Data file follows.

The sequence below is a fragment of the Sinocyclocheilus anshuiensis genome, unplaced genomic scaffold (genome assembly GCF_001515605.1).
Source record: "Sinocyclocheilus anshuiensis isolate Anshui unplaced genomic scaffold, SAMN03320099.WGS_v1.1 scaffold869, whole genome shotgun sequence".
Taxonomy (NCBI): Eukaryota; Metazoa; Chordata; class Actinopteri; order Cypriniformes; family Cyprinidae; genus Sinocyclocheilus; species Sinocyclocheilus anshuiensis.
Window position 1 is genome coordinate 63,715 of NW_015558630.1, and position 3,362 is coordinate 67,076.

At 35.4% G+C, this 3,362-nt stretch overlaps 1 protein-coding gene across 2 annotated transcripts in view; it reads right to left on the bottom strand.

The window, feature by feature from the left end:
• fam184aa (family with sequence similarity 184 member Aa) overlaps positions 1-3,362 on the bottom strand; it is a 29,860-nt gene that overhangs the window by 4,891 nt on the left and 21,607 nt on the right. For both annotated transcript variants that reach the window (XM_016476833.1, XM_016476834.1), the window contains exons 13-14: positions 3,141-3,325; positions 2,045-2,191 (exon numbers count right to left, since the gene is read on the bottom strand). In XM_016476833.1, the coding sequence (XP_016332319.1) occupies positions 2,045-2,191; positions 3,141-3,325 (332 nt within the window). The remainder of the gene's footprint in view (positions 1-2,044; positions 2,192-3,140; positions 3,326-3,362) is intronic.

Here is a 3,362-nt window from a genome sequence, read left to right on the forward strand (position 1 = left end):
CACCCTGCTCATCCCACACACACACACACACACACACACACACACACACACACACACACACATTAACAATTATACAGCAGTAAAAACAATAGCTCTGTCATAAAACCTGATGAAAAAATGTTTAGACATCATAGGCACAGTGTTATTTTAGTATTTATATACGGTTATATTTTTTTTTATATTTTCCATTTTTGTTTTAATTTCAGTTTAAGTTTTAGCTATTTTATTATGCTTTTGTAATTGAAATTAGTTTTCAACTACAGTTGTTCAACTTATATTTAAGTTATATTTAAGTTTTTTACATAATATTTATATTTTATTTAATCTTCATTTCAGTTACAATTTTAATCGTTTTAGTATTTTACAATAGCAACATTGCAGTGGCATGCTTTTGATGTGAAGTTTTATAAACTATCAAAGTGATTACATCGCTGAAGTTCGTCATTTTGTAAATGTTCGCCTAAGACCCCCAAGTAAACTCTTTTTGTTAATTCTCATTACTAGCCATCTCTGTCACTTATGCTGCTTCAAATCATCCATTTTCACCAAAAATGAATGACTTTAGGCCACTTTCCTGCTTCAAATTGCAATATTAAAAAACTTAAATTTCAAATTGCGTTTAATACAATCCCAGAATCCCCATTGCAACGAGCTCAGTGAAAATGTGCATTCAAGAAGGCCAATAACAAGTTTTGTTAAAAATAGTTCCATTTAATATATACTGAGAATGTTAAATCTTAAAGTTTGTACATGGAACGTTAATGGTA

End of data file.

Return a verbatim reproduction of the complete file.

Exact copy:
The sequence below is a fragment of the Sinocyclocheilus anshuiensis genome, unplaced genomic scaffold (genome assembly GCF_001515605.1).
Source record: "Sinocyclocheilus anshuiensis isolate Anshui unplaced genomic scaffold, SAMN03320099.WGS_v1.1 scaffold869, whole genome shotgun sequence".
Taxonomy (NCBI): Eukaryota; Metazoa; Chordata; class Actinopteri; order Cypriniformes; family Cyprinidae; genus Sinocyclocheilus; species Sinocyclocheilus anshuiensis.
Window position 1 is genome coordinate 63,715 of NW_015558630.1, and position 3,362 is coordinate 67,076.

At 35.4% G+C, this 3,362-nt stretch overlaps 1 protein-coding gene across 2 annotated transcripts in view; it reads right to left on the bottom strand.

The window, feature by feature from the left end:
• fam184aa (family with sequence similarity 184 member Aa) overlaps positions 1-3,362 on the bottom strand; it is a 29,860-nt gene that overhangs the window by 4,891 nt on the left and 21,607 nt on the right. For both annotated transcript variants that reach the window (XM_016476833.1, XM_016476834.1), the window contains exons 13-14: positions 3,141-3,325; positions 2,045-2,191 (exon numbers count right to left, since the gene is read on the bottom strand). In XM_016476833.1, the coding sequence (XP_016332319.1) occupies positions 2,045-2,191; positions 3,141-3,325 (332 nt within the window). The remainder of the gene's footprint in view (positions 1-2,044; positions 2,192-3,140; positions 3,326-3,362) is intronic.

Here is a 3,362-nt window from a genome sequence, read left to right on the forward strand (position 1 = left end):
CACCCTGCTCATCCCACACACACACACACACACACACACACACACACACACACACACACACATTAACAATTATACAGCAGTAAAAACAATAGCTCTGTCATAAAACCTGATGAAAAAATGTTTAGACATCATAGGCACAGTGTTATTTTAGTATTTATATACGGTTATATTTTTTTTTATATTTTCCATTTTTGTTTTAATTTCAGTTTAAGTTTTAGCTATTTTATTATGCTTTTGTAATTGAAATTAGTTTTCAACTACAGTTGTTCAACTTATATTTAAGTTATATTTAAGTTTTTTACATAATATTTATATTTTATTTAATCTTCATTTCAGTTACAATTTTAATCGTTTTAGTATTTTACAATAGCAACATTGCAGTGGCATGCTTTTGATGTGAAGTTTTATAAACTATCAAAGTGATTACATCGCTGAAGTTCGTCATTTTGTAAATGTTCGCCTAAGACCCCCAAGTAAACTCTTTTTGTTAATTCTCATTACTAGCCATCTCTGTCACTTATGCTGCTTCAAATCATCCATTTTCACCAAAAATGAATGACTTTAGGCCACTTTCCTGCTTCAAATTGCAATATTAAAAAACTTAAATTTCAAATTGCGTTTAATACAATCCCAGAATCCCCATTGCAACGAGCTCAGTGAAAATGTGCATTCAAGAAGGCCAATAACAAGTTTTGTTAAAAATAGTTCCATTTAATATATACTGAGAATGTTAAATCTTAAAGTTTGTACATGGAACGTTAATGGTA